Mohs surgery is a very safe and effective outpatient surgical procedure for removing certain types of skin cancer. This technique focuses on the complete removal of the skin cancer with a cure rate as high as 98-99% depending on the cancer type, size, and location. Dr. William Gillen at Absolute Dermatology & Skin Cancer Center is a fellowship-trained Mohs surgeon in Glen Allen and Chesterfield, Virginia. Using a microscope to examine the margins, Dr. Gillen can be very precise in determining when the cancer has been removed, thus preserving normal surrounding tissues and allowing the smallest possible surgical wound.
Mohs micrographic surgery is a technique that was invented in the 1930s by Frederic Mohs, MD. Micrographic refers to the use of a microscope to create a map of a tissue specimen, any remaining tumor, and any additional histologic (microscopic) findings to aid precise tumor removal. Training is received in this technique, as well as advanced reconstruction, through a 1-2 year additional fellowship after completing a residency in dermatology. Using this map, the smallest amount of tissue is taken while still ensuring all cancerous cells are removed.
Because the tissue can be examined immediately, significantly less normal tissue needs to be sacrificed when performing Mohs surgery in order to assure complete removal. This ultimately results in a smaller surgical defect and the potential for a less extensive repair.
The tissue processing technique of Mohs micrographic surgery allows for examination of 100% of the surgical margin, A complete examination of the margin results in the highest cure rate, and the highest confidence that the cancer is completely removed. High confidence of cancer removal means that advanced reconstructive techniques can be used to repair the surgical wound, such as skin flaps that sometimes help to improve the cosmetic results by camouflaging scar lines.
“Slow Mohs,” is a staged surgical excision with comprehensive margin evaluation or a modified version of Mohs surgery, that is used for certain types of skin cancer, primarily melanoma in-situ (limited to the epidermis, the top layer of skin). Special stains that require a longer processing time are used to look for malignant cells at the tissue margins, as these can be more difficult to identify than the cancerous cells of non-melanoma skin cancers.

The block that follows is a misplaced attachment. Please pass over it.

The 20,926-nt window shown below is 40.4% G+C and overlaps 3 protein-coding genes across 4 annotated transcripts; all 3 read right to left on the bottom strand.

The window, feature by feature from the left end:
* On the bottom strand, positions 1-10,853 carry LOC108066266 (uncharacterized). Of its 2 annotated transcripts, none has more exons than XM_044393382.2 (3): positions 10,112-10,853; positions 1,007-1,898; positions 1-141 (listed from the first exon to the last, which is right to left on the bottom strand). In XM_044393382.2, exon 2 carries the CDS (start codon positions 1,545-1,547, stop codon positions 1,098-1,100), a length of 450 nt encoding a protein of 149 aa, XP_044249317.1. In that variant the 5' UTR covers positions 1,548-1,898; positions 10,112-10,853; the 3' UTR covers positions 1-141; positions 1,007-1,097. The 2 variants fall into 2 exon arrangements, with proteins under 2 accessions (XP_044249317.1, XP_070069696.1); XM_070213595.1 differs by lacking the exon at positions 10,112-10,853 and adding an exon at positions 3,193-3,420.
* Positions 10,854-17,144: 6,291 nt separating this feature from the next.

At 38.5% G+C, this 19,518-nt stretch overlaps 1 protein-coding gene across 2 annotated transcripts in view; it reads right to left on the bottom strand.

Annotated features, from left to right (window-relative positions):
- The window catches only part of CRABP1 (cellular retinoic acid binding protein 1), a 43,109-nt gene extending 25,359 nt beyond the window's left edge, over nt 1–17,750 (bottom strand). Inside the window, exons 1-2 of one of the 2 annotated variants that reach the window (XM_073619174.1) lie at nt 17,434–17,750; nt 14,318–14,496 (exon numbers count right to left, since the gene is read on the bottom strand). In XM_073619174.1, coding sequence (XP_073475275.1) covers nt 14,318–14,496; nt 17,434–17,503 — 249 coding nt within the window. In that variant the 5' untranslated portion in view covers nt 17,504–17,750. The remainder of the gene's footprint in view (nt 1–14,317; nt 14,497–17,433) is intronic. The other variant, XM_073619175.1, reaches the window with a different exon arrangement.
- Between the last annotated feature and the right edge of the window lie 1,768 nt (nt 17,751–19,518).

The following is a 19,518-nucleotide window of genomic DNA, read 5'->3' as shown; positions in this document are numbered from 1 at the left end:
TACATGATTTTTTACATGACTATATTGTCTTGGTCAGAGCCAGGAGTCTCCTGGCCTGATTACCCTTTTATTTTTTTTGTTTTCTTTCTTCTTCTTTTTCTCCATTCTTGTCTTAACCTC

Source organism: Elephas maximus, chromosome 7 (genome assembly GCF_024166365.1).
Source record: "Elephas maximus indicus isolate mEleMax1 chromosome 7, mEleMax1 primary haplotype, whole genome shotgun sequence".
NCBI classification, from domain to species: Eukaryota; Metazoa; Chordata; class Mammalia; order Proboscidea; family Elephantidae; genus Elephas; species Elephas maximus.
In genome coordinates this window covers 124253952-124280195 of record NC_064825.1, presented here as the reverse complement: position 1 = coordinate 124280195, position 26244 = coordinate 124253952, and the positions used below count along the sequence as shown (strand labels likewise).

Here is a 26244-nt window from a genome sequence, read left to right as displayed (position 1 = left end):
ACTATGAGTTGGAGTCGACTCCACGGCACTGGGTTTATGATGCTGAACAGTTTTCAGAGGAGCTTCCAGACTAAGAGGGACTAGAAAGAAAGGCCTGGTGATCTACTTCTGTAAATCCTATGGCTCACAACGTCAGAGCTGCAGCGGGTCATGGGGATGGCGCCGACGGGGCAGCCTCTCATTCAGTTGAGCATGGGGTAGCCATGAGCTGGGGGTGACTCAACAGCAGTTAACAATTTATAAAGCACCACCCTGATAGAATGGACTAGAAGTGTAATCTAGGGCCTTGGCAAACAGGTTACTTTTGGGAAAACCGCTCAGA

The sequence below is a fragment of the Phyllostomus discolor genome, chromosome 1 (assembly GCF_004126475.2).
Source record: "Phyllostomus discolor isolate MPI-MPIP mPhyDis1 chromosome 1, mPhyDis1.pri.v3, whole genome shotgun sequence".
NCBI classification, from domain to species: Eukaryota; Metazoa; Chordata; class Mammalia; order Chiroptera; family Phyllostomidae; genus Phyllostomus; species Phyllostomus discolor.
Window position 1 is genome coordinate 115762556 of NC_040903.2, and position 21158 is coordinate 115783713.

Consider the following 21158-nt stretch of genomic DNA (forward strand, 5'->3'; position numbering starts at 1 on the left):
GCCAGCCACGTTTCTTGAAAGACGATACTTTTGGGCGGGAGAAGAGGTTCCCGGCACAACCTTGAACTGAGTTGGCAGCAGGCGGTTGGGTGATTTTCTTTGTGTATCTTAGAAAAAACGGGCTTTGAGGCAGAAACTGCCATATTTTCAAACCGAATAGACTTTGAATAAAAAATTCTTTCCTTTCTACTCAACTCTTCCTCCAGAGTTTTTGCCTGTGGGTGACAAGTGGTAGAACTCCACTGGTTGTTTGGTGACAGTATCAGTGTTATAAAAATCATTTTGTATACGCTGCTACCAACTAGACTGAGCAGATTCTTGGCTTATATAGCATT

The main consideration for Mohs is the anatomic location. As it is a tissue-sparing technique, it should be used on sites where there isn’t a lot of ‘wiggle room’ like the head and neck, hands, feet, genitals, or even the fronts of the lower legs. Other considerations include large and fast-growing skin cancers, recurrent cancer, or patients who are poor surgical candidates for other more invasive surgical techniques.
After reviewing the pathology results from your biopsy, your dermatologist may recommend Mohs surgery. Depending on the case, Dr. Gillen may see you for the first time on the day of your surgery, or if you would prefer to discuss whether Mohs surgery is the right option for you, a consultation with Dr. Gillen is advised and can be scheduled. He will see you for suture removal (if necessary) and in follow-up for any additional issues arising with the cancer that was treated. Still, you will return to your general dermatologist for ongoing monitoring, skin checks, and additional dermatologic care.
A biopsy is a diagnostic procedure. That is, a biopsy is always performed to make a diagnosis and is generally not intended to treat a lesion or condition. Most frequently, only a small portion of a lesion is sampled by a biopsy. After your biopsy, a scar will usually form, hiding any deeper portion of the cancer that was left. This residual cancer can continue to grow under the scar and may go undetected for quite some time if not treated promptly, allowing the cancer to invade more deeply or involve a larger area of skin. This ultimately will result in a more extensive removal surgery and likely a more complex reconstructive procedure. If a biopsy shows skin cancer and the procedure intended to make a diagnosis only, the lesion should be treated definitively.
Unfortunately, scarring is inevitable anytime an incision is made into the skin. However, using the tissue-sparing technique of Mohs surgery and the advanced reconstruction techniques Dr. Gillen has mastered, the scar will be as cosmetically appealing as possible. Additionally, the wound care instructions given by the team at Absolute Dermatology & Skin Cancer Center will provide your wound with an optimal environment for healing. Unlike scarring, which is permanent, bruising and swelling and pain may also occur, but are transient and will resolve. Patient medical history and prescriptions can affect these factors and will be kept in mind as our expert team determines the best plan for you, including the recovery process.
After surgery, you will generally require a bandage for at least one week. You should plan to take the entire day off of work and take it easy for the next week. Some patients may even want a driver if the site of surgery is near the eye and may impede their vision, or if they require medications to relax.
The first 48 hours are the highest risk for bleeding, so while you can work at a computer (with a bulky bandage at your surgery site), you shouldn’t exercise or drink alcohol as these can increase your risk of bleeding at your surgery site. As the initial bandage needs to stay in place for these first 48 hours, you might need to avoid showering.
Additionally, you should avoid smoking of any kind for at least one week before and after your surgery. Smoking decreases blood flow to the skin and impairs the healing response, leading to a suboptimal cosmetic result.
To schedule a Mohs surgery consultation with William Gillen, MD at Absolute Dermatology & Skin Cancer Center, call the office or send us a message to book an appointment on our contact page.